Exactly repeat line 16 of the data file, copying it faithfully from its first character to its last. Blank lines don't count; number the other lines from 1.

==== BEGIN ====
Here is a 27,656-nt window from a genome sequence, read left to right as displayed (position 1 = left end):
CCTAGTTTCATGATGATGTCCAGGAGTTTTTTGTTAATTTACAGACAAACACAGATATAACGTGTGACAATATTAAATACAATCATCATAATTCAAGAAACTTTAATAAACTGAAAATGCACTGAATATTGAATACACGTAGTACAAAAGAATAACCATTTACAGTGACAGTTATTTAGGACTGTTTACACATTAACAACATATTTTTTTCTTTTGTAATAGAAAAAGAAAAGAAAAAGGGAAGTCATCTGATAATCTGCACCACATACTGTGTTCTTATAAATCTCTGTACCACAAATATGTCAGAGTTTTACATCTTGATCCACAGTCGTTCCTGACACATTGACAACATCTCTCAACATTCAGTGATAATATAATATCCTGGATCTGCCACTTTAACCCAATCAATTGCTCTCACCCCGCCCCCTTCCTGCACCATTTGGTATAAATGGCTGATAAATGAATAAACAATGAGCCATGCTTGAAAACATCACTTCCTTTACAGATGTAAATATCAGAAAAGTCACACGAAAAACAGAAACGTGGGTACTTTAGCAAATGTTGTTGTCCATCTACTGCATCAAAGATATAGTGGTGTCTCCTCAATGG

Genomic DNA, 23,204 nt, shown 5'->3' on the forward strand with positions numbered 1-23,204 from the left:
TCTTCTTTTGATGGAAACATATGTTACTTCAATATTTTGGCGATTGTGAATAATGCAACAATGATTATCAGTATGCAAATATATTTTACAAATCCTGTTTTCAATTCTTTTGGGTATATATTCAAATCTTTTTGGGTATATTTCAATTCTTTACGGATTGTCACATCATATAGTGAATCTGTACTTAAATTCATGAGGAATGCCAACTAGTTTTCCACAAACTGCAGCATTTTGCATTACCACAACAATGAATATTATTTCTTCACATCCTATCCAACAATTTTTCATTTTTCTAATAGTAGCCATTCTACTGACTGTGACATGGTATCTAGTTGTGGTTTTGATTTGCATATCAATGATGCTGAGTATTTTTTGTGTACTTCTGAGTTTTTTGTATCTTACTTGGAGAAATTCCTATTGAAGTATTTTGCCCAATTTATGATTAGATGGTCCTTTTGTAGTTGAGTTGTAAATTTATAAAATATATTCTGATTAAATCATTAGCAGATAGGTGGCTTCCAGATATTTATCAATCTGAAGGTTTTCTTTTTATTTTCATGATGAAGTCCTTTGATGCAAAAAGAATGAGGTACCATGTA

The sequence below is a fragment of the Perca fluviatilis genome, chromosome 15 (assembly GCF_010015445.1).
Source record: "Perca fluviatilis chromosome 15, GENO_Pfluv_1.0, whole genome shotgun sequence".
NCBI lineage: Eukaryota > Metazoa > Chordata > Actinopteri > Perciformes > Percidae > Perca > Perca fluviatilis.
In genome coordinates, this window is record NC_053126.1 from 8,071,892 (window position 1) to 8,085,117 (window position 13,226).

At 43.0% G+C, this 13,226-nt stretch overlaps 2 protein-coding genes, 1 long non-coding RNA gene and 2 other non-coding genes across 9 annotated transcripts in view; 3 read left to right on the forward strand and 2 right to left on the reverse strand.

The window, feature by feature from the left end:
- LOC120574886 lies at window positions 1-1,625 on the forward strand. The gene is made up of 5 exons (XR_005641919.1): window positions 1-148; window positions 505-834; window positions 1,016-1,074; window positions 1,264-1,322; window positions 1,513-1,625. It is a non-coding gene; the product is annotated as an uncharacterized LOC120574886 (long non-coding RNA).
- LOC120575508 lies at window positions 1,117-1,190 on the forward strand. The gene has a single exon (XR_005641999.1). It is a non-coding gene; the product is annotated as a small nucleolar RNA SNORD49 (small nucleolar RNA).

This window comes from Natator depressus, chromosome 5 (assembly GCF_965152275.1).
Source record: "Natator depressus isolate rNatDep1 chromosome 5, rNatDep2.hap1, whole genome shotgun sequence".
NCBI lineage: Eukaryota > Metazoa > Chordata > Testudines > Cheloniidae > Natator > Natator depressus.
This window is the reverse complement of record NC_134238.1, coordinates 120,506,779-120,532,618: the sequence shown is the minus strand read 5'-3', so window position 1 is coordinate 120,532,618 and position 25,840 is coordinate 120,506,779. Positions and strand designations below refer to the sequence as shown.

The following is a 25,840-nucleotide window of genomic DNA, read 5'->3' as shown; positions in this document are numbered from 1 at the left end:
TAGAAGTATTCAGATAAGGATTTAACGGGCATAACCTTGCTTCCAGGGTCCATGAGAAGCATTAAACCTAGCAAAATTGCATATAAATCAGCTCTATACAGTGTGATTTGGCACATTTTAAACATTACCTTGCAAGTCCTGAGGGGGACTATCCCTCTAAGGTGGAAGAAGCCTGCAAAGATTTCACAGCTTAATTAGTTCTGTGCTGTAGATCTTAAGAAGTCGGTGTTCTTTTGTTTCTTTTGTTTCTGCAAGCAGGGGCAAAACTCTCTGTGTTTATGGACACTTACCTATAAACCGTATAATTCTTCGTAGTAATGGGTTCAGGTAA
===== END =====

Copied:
This window is the reverse complement of record NC_134238.1, coordinates 120,506,779-120,532,618: the sequence shown is the minus strand read 5'-3', so window position 1 is coordinate 120,532,618 and position 25,840 is coordinate 120,506,779. Positions and strand designations below refer to the sequence as shown.